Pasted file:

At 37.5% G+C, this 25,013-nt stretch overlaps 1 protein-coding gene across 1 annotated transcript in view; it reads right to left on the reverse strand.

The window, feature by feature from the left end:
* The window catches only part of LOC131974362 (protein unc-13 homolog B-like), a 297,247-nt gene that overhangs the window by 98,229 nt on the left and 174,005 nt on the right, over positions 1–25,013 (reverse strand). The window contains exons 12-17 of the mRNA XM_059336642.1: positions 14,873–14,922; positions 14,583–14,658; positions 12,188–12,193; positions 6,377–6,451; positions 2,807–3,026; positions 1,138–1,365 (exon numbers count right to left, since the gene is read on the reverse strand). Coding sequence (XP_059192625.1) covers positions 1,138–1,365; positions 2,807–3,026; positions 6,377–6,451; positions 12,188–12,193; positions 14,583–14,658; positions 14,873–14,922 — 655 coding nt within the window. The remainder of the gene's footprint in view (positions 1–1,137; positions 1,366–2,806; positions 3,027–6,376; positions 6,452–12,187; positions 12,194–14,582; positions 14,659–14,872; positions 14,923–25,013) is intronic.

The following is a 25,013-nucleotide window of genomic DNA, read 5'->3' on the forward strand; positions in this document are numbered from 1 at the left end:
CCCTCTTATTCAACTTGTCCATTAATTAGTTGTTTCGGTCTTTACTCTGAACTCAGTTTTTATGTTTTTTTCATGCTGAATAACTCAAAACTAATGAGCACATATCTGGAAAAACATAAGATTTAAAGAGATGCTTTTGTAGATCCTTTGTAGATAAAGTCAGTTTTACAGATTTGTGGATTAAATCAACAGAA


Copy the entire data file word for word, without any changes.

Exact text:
At 37.5% G+C, this 25,013-nt stretch overlaps 1 protein-coding gene across 1 annotated transcript in view; it reads right to left on the reverse strand.

The window, feature by feature from the left end:
* The window catches only part of LOC131974362 (protein unc-13 homolog B-like), a 297,247-nt gene that overhangs the window by 98,229 nt on the left and 174,005 nt on the right, over positions 1–25,013 (reverse strand). The window contains exons 12-17 of the mRNA XM_059336642.1: positions 14,873–14,922; positions 14,583–14,658; positions 12,188–12,193; positions 6,377–6,451; positions 2,807–3,026; positions 1,138–1,365 (exon numbers count right to left, since the gene is read on the reverse strand). Coding sequence (XP_059192625.1) covers positions 1,138–1,365; positions 2,807–3,026; positions 6,377–6,451; positions 12,188–12,193; positions 14,583–14,658; positions 14,873–14,922 — 655 coding nt within the window. The remainder of the gene's footprint in view (positions 1–1,137; positions 1,366–2,806; positions 3,027–6,376; positions 6,452–12,187; positions 12,194–14,582; positions 14,659–14,872; positions 14,923–25,013) is intronic.

The following is a 25,013-nucleotide window of genomic DNA, read 5'->3' on the forward strand; positions in this document are numbered from 1 at the left end:
CCCTCTTATTCAACTTGTCCATTAATTAGTTGTTTCGGTCTTTACTCTGAACTCAGTTTTTATGTTTTTTTCATGCTGAATAACTCAAAACTAATGAGCACATATCTGGAAAAACATAAGATTTAAAGAGATGCTTTTGTAGATCCTTTGTAGATAAAGTCAGTTTTACAGATTTGTGGATTAAATCAACAGAA